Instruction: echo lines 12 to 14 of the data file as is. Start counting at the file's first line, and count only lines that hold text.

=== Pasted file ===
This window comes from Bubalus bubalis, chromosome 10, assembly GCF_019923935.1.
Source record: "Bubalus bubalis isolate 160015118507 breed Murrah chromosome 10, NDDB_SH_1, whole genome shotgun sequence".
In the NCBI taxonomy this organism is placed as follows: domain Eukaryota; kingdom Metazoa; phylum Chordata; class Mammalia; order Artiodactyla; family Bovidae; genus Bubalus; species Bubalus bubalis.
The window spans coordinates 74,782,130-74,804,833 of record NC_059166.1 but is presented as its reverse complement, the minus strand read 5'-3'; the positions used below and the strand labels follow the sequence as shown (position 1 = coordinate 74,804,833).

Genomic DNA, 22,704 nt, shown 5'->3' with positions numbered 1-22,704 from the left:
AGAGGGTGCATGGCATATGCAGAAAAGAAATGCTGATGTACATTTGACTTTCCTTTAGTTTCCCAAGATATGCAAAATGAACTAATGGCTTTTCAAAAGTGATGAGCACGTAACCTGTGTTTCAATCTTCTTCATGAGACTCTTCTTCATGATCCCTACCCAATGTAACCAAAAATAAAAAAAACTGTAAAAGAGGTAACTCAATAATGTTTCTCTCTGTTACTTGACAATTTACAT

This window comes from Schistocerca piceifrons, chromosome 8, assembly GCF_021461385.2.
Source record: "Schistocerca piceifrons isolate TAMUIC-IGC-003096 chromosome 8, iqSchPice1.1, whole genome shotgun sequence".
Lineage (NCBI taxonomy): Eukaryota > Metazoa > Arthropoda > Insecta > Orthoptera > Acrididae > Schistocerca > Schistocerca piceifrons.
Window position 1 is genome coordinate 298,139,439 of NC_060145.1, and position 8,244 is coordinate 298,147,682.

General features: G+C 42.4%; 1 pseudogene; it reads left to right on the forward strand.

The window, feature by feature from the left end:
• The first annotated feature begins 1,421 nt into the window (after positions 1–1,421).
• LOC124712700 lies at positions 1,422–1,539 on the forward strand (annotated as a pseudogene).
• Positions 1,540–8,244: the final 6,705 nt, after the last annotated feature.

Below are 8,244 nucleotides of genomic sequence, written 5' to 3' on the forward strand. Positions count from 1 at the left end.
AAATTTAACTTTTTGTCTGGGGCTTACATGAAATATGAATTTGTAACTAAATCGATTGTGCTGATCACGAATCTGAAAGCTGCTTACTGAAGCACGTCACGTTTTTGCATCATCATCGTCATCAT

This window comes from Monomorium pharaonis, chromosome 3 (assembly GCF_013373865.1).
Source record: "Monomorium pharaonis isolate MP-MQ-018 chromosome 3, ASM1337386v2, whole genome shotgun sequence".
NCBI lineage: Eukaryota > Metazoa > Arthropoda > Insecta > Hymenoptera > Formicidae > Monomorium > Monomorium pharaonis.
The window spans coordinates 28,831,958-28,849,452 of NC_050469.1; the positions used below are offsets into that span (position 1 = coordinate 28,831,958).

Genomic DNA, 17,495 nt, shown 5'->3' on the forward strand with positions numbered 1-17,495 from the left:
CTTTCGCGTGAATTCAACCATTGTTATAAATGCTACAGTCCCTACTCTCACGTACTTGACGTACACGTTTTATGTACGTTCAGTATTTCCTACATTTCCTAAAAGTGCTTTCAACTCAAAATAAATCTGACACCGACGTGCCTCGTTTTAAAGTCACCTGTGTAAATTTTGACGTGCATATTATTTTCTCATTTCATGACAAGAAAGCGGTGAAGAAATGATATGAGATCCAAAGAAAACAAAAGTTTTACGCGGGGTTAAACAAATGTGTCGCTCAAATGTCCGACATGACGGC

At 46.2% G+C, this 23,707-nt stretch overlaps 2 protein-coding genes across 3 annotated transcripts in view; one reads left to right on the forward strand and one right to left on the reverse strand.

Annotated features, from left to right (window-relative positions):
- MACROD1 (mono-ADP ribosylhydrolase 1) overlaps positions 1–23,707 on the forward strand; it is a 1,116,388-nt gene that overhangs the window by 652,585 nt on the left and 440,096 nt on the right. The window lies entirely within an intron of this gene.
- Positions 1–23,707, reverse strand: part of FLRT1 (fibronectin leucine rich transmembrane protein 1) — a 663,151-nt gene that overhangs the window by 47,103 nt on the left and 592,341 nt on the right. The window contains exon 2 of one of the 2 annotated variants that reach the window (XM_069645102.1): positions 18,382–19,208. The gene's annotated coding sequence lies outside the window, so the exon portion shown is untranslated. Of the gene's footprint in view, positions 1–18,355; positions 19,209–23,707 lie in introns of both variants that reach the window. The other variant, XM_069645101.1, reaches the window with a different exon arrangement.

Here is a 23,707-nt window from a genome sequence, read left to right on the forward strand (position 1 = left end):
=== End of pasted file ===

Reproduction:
The window, feature by feature from the left end:
• The first annotated feature begins 1,421 nt into the window (after positions 1–1,421).
• LOC124712700 lies at positions 1,422–1,539 on the forward strand (annotated as a pseudogene).